Drunk driving has been around as long as there have been cars. In the early morning hours of September 10, 1897, a 25-year-old London taxi cab driver named George Smith was charged by local police with “being drunk when in charge of a motor car.” A constable observed Smith operating a “four-wheeled electric cab,” when he suddenly “swerved from one side of the road to the other, and ran across the footway into 165, New Bond-street, breaking the water-pipe and the beading of the window,” according to a contemporary report in the London Morning Post.
A Brief History of DUI Laws
As far as anyone knows, Smith was the first person ever charged with a DUI in any country. But it would take another 13 years before the first DUI laws were adopted in the United States. In 1910, the New York legislature became the first to prohibit “driving while intoxicated.” It is not clear who the first person charged under that law was.
Keep in mind, in 1910 it was not possible for police officers to chemically test the alcohol content of a driver’s blood. And even if such a test existed, the original DUI laws did not establish a specific threshold for intoxication. It was therefore left to the discretion of individual officers to determine when a DUI charge was warranted.
It was not until 1936 that the forerunner of the modern Breathalyzer–known as the “Drunkometer”–was patented by Dr. Rolla N. Harger, a professor of biochemistry at Indiana University. Two years later, in 1938, Harger was part of a National Safety Council committee that, together with the American Medical Association, recommended states adopt a 0.15 percent blood-alcohol content (BAC) as the standard for DUI. Most states quickly followed this advice.
But by the 1980s, there was increased public and media attention paid to DUI accidents. Mothers Against Drunk Driving (MADD), which formed in 1980, pushed for the adoption of a stricter DWI standard of 0.08 percent. Today all states have a 0.08 standard for drunk drivers over the age of 21. And many states, including Florida, have a “zero-tolerance” standard for drivers under the age of 21, meaning they can be charged with DUI if their BAC is as low as 0.02 percent.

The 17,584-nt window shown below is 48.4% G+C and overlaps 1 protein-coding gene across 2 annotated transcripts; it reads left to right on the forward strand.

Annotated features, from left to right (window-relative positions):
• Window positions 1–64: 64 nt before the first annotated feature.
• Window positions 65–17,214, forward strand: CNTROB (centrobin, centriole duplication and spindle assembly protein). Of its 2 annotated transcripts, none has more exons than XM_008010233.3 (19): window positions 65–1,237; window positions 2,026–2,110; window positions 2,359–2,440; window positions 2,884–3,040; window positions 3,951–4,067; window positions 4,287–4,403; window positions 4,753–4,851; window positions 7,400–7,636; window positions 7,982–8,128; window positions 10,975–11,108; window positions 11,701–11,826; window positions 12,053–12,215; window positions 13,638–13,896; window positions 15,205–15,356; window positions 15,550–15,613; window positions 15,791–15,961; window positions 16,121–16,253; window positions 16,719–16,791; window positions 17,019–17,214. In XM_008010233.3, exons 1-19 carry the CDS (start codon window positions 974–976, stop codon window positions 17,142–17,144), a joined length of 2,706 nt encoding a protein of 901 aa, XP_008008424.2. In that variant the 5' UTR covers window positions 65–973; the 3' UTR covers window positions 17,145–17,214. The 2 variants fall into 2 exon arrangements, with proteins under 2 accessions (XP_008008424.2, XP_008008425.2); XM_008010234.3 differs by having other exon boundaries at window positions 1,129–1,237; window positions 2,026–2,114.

Taking Drunk Driving Seriously in Florida
Despite more than a century of data regarding the harms of drunk driving, alcohol impairment remains a significant cause of accidents and fatalities in Florida. According to a 2015 fact sheet published by the U.S. Centers for Disease Control and Prevention, nearly 8,500 people were killed “in crashes involving a drunk driver” in Florida between 2003 and 2012. Indeed, Florida’s drunk-driving death rate is about 12 percent higher than the national average for that same period.
This is why Orlando-area law enforcement and prosecutors take drunk driving cases extremely seriously. If you are charged with a DUI, even for the first time, do not assume the law will go easy on you. It is imperative you work with a qualified Orlando drunk driving defense lawyer. Contact Moses & Rooth, Attorneys at Law, at (407) 377-0150 if you need to speak with a lawyer today.